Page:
Steve Weatherly and Jose Ruano have helped lead the University of Miami’s move to advanced, centralized video surveillance.
The University of Miami security department includes (left to right): Security Engineers David Ruiz and Sergio Maldonado, Senior Security Engineers Stephen Weatherly and Oriel Bailey, and Security Engineer Luis Garcia.
More than 400 cameras currently reside on the university’s centralized video surveillance system, with plans to incorporate 100 more in the coming year. Nearly 90 percent of the cameras are from IQinVision and range from standard resolution VGA up to 5 MP cameras, installed where forensic-quality images are essential.
Founded in 1925, The University of Miami is well-known for its academic excellence and its highly successful sports teams. Led by President Donna E. Shalala, the university is comprised of 12 schools and colleges serving more than 15,000 undergraduate and graduate students in more than 180 majors and programs.
Like all institutions of higher learning, there exists a tension between maintaining an open learning environment while at the same time taking concerted action to ensure the safety of students, staff and visitors to the university’s main campus of more than 225 acres.
At the core of the university’s security strategy is video surveillance, and the university has maintained such surveillance for a number of years. But as Jose Ruano, Executive Director of IT Security, explains, “Our challenge is that a university, by its nature, is very de-centralized — with many different independent departments. In 2006, we found ourselves with so many different legacy analog systems of various sizes, all separate from another, managed by different departments. We were looking to bring it all together into one system that we could manage in a unified way.”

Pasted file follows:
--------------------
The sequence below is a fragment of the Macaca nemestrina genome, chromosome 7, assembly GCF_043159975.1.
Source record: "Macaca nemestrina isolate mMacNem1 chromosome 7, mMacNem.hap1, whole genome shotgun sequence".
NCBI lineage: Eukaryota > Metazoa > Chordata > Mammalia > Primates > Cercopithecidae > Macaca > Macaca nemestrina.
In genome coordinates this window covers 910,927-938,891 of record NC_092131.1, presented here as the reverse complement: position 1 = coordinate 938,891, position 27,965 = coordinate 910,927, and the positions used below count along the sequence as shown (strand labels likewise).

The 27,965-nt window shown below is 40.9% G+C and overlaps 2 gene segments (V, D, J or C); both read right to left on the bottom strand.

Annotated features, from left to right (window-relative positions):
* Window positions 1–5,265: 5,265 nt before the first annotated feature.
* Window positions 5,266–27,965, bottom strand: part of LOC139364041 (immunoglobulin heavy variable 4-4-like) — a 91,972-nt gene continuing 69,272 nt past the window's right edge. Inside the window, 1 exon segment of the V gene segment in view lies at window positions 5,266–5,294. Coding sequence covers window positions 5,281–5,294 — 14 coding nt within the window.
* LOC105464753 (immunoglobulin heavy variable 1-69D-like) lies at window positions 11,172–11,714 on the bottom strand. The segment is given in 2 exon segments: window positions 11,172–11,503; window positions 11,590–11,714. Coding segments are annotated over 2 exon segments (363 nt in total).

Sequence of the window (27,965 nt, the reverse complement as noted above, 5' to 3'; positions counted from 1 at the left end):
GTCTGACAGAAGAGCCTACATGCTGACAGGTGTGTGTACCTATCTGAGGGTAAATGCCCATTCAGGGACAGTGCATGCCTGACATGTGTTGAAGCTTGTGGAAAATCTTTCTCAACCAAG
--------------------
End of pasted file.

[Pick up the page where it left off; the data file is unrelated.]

University of Miami Campus Police are responsible for monitoring video and investigating incidents, but as Ruano points out, this was made difficult by the disparate and non-integrated systems with DVRs spread out all over the campus.
“You might have an incident happen in one part of campus — a bike stolen for example,” Ruano says. “To then investigate where that person came from and where the bike went could have involved trying to get video footage from five separate systems that recorded video as the incident unfolded across campus. This was very inefficient and often did not result in a successful investigation.”
Moving to Centralized IP Video
In order to integrate all the different video surveillance systems into a single unified solution, Ruano and colleague Steve Weatherly, Senior Security Engineer, knew the university needed to upgrade to IP. “It was much more economical to upgrade our cameras and run them over the existing IP network than it was to lay a lot of coax,” Weatherly says.
Weatherly and Ruano conducted extensive research into potential technologies, and they identified a number of companies they wanted to visit at the ISC West security tradeshow in 2006. “When I first saw a demo of megapixel camera technology, I was blown away at the quality compared to analog,” Weatherly recalls.
After completing their research and comparing live demonstrations, UM’s security team settled on IQinVision HD megapixel IP cameras. In addition to selecting IQeye cameras, the university chose the NetDVMS video management software from OnSSI.
Installing and Fine-Tuning
To date, there are 424 surveillance cameras on the centralized network, managed by the OnSSI system. 90 percent of the cameras are from IQinVision and range from standard resolution VGA up to 5 MP cameras, installed where forensic-quality images are essential.
Unlike many installations of this size and complexity, the university’s IT Security department does its own installation and maintenance work. They do not have an integrator, all the work is done by university staff. “Most of our staff are engineers,” Weatherly says, “so we had the initial skill sets and now we are further developing this expertise in-house.”
In fact, four IT Security technical staff have attended “IQU,” IQinVision’s training and certification program. IT Security staff work closely on a regular basis with Campus Police to select each camera for a location and specific camera placement to achieve the field of view goals for that camera or set of cameras.